While GK Goh Research predicts a 3.8 million TEUs (20-foot equivalent units) handling for PTP by this year end, PTP officials have been more conservative with a 3.5 million target. 

The research house also forecasts PTP turning to the black due to the completion of debt refinancing, saving about RM80 million per annum.  

Internally, the management of PTP is positive that the port can achieve profitability as early as 2003. This is predicated on the port handling at least 3.5 million TEUs, up from the 2.5 million -2.7 million TEUs that it was likely to handle in 2002. This increased volume is based on the projected throughput coming from Evergreen’s transfer of its trans-shipment activities to PTP, which began in August 2002. 

An analyst points out that this projection on profitability by PTP’s management is in contrast to the more conservative projections used in preparing the circular to MMC shareholders in relation to the PTP acquisition where PTP is only “expected to contribute positively to future earnings of the MMC group by the financial year 2006”. 

PTP's selling point includes its high productivity levels, 31 moves per crane hour, and a huge land bank available. The port currently occupies almost 2,000 acres of land and has ample room for expansion.  

In fact, there is much interest in the port's high performance, productivity and efficiency levels. It is believed that some shipping lines calling at other terminals in the country have expressed interest to call at PTP, even with PTP's pricing being higher than Port Klang's RM140 per transhipment container by some 30 per cent.  

With only a quarter of Evergreen's container throughput accounted for last year, as the Taiwanese giant liner only started calling at the port in the fourth quarter, PTP should add on another 800,000 container boxes at least. 

In fact sources close to the company say the port officials have been aggressively marketing their facilities and are on the look out for medium-sized liners to fill up the port's capacity of 4.5 million TEUs.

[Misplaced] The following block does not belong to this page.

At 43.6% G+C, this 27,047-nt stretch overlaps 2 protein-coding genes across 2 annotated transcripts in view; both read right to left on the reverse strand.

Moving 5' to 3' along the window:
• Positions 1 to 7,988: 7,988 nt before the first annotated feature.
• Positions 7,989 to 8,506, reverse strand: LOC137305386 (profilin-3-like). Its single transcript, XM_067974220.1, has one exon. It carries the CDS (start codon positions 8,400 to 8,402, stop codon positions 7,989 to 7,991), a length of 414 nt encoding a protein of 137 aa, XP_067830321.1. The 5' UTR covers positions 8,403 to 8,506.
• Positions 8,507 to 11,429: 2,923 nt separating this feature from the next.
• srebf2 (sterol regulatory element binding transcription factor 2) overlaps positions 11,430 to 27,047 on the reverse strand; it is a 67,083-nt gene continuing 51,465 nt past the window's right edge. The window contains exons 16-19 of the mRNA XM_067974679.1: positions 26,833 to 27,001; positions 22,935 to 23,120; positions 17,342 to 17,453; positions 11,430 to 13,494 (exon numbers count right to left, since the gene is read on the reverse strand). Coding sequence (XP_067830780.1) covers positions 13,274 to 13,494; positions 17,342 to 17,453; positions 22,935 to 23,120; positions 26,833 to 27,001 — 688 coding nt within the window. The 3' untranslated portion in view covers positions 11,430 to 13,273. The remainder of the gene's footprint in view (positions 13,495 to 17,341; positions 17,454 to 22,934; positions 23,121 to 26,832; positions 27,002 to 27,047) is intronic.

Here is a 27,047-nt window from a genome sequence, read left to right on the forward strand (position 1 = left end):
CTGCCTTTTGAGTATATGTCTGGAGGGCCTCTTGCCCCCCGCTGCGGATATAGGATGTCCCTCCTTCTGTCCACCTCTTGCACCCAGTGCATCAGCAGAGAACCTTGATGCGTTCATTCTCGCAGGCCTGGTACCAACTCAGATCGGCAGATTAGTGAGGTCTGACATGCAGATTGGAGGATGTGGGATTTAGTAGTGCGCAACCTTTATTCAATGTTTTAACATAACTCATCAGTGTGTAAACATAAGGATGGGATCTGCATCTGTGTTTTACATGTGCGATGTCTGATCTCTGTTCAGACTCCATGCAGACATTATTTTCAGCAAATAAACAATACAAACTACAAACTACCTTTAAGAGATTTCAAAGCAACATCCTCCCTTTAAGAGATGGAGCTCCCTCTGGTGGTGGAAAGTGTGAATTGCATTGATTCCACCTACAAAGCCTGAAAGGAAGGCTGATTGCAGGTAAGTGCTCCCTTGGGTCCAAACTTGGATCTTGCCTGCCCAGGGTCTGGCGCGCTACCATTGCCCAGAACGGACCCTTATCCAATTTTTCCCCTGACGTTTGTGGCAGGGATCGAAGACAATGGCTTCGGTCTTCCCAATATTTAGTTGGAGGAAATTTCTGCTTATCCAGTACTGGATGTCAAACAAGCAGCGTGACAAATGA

The port has excess capacity of about one million containers, after deducting 30 per cent owner Maersk Sealand's two million boxes, Evergreen's one million boxes this year and another 500,000 from several other smaller feeder lines. 

Even more interesting is the prospect of PTP increasing the number of main line operators. Once the two additional berths, which are part of the second phase of expansion, are completed at the end this year, PTP will be scouting for yet another main line operator to fill in the vacant berths, sources within the industry say. 

Despite PSA tying up long-term terminal service agreements with 50 per cent of its clients, seen as a move to stem the migration of shipping lines to PTP, and offering year long discounts of up to 50 per cent, the PTP officials are confident of pulling off more coups. 

“The long-term contracts (signed) mean nothing. It is the same as when Mearsk (Sealand) and Evergreen (Marine Corp) wanted to shift their hub. They (the two shipping lines) had contracts as well. It is not a deterrent to us,” the port official adds confidently. 

GK Goh Research adds that the big picture under a master plan sees PTP being expanded in 10 phases over a period of 20 to 25 years. The port is expected to have 27 berths measuring 20 kilometres in total, with a total capacity of between 16 and 17 million containers.  

This master plan, however, is subject to change and judging by the robust growth patterns at the port, may be altered accordingly. The initial suggestion was to have a five-phase expansion plan, however it has since been changed to 10 phases. 

Other than getting customers from across the causeway to relocate, part of the plan includes targeting multinational corporations, assisting the companies to set up regional distribution centres in PTP.